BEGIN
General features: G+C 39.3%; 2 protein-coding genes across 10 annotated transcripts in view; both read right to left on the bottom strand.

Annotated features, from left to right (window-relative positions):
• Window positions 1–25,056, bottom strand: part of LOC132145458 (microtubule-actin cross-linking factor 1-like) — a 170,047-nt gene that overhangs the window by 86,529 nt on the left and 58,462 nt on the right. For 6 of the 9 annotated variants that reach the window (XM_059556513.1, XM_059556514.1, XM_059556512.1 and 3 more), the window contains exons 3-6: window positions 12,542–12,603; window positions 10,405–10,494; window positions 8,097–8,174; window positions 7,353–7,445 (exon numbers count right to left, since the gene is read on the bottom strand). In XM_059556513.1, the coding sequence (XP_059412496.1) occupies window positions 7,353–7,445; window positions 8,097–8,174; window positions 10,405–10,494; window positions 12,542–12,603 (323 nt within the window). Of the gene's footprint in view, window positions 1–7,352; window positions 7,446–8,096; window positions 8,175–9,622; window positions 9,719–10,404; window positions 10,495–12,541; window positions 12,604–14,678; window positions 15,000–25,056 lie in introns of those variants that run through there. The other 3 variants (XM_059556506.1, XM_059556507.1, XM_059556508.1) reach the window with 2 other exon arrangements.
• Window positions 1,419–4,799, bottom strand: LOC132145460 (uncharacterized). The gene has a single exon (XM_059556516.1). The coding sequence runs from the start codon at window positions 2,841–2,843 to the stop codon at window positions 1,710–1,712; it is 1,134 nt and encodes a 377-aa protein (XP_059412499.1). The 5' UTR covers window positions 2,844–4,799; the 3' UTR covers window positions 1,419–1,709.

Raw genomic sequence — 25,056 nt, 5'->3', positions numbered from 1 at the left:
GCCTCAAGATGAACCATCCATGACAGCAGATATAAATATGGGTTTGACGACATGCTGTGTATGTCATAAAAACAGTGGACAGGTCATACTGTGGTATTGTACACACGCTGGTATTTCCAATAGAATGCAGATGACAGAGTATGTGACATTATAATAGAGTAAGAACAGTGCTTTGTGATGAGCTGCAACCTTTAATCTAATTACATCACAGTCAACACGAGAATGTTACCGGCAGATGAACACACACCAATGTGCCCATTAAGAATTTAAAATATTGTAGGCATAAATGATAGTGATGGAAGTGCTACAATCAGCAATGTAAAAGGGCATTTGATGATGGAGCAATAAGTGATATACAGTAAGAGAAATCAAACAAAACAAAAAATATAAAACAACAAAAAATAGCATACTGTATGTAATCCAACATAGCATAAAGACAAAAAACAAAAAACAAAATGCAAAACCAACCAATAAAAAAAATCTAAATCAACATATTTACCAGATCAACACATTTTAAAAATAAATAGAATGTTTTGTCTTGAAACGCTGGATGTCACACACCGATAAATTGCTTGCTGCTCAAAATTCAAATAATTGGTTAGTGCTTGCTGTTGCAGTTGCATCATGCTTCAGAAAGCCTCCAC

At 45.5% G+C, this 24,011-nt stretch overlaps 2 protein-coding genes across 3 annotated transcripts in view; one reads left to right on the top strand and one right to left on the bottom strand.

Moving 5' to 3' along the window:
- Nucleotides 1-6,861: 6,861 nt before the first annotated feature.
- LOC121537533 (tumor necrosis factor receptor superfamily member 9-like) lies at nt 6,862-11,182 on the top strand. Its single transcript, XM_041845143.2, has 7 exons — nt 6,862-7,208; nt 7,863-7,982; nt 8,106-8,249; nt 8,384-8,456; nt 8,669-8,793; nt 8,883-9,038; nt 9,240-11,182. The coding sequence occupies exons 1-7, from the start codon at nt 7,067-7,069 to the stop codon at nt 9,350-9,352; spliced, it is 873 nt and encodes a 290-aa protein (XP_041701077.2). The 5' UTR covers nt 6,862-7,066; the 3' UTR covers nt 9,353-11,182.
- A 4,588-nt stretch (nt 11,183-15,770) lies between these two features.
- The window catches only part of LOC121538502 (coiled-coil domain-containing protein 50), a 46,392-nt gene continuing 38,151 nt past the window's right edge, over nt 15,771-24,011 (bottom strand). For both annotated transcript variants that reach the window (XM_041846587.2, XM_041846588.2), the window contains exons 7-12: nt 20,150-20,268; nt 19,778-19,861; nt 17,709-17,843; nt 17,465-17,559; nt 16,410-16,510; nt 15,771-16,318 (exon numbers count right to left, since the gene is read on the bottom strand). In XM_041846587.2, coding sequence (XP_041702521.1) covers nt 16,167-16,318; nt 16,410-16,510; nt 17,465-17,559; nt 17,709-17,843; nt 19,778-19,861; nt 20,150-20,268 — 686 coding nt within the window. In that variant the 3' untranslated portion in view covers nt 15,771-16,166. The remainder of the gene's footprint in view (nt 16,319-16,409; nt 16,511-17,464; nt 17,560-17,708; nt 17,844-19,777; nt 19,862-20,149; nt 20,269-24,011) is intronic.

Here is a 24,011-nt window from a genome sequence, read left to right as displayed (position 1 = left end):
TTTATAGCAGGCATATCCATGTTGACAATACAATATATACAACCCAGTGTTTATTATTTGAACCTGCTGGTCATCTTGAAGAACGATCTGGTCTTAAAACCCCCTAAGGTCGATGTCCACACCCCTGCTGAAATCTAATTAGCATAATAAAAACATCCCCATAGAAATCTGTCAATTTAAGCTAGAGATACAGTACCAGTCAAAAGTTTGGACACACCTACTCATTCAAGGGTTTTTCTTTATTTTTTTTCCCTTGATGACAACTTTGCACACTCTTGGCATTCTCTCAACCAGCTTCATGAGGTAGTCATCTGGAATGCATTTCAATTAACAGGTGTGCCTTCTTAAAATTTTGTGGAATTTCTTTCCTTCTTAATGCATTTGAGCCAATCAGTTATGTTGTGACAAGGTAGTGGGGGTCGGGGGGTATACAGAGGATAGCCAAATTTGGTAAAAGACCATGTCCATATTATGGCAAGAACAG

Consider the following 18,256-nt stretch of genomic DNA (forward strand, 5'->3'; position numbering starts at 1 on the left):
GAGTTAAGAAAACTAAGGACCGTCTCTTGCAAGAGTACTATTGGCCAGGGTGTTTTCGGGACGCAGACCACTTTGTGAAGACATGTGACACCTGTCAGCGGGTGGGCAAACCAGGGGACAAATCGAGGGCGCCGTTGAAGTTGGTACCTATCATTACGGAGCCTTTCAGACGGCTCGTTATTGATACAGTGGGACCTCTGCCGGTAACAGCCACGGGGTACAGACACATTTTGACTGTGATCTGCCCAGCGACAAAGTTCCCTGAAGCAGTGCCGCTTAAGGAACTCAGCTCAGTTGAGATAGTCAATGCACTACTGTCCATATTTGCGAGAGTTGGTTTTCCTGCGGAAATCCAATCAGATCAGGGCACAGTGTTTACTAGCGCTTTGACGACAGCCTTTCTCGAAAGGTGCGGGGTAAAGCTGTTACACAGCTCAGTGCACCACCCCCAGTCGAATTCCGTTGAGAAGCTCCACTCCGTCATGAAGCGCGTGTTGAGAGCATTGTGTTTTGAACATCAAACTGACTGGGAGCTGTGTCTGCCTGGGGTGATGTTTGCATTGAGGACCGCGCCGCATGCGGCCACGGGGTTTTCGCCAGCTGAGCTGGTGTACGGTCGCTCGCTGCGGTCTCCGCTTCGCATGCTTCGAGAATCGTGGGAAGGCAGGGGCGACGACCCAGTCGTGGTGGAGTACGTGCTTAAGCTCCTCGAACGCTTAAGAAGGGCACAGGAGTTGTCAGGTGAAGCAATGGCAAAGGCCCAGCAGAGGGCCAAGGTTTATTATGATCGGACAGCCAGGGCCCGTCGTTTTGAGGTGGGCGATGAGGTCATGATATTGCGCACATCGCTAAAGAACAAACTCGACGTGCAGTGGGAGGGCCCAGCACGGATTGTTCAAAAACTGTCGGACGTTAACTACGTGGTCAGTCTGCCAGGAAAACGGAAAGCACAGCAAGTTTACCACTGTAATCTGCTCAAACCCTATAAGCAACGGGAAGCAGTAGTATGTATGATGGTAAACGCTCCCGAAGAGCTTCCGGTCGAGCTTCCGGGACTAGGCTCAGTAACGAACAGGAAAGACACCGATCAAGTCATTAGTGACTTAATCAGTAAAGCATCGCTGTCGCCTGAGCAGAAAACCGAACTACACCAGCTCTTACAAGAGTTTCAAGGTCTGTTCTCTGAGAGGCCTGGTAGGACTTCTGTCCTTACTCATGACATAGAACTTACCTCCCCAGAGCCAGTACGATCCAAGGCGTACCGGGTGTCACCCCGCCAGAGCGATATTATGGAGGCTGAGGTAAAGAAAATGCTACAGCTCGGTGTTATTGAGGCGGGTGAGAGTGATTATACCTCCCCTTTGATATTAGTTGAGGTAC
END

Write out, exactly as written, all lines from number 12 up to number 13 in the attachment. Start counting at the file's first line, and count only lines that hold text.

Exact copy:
- The window catches only part of LOC121538502 (coiled-coil domain-containing protein 50), a 46,392-nt gene continuing 38,151 nt past the window's right edge, over nt 15,771-24,011 (bottom strand). For both annotated transcript variants that reach the window (XM_041846587.2, XM_041846588.2), the window contains exons 7-12: nt 20,150-20,268; nt 19,778-19,861; nt 17,709-17,843; nt 17,465-17,559; nt 16,410-16,510; nt 15,771-16,318 (exon numbers count right to left, since the gene is read on the bottom strand). In XM_041846587.2, coding sequence (XP_041702521.1) covers nt 16,167-16,318; nt 16,410-16,510; nt 17,465-17,559; nt 17,709-17,843; nt 19,778-19,861; nt 20,150-20,268 — 686 coding nt within the window. In that variant the 3' untranslated portion in view covers nt 15,771-16,166. The remainder of the gene's footprint in view (nt 16,319-16,409; nt 16,511-17,464; nt 17,560-17,708; nt 17,844-19,777; nt 19,862-20,149; nt 20,269-24,011) is intronic.

Here is a 24,011-nt window from a genome sequence, read left to right as displayed (position 1 = left end):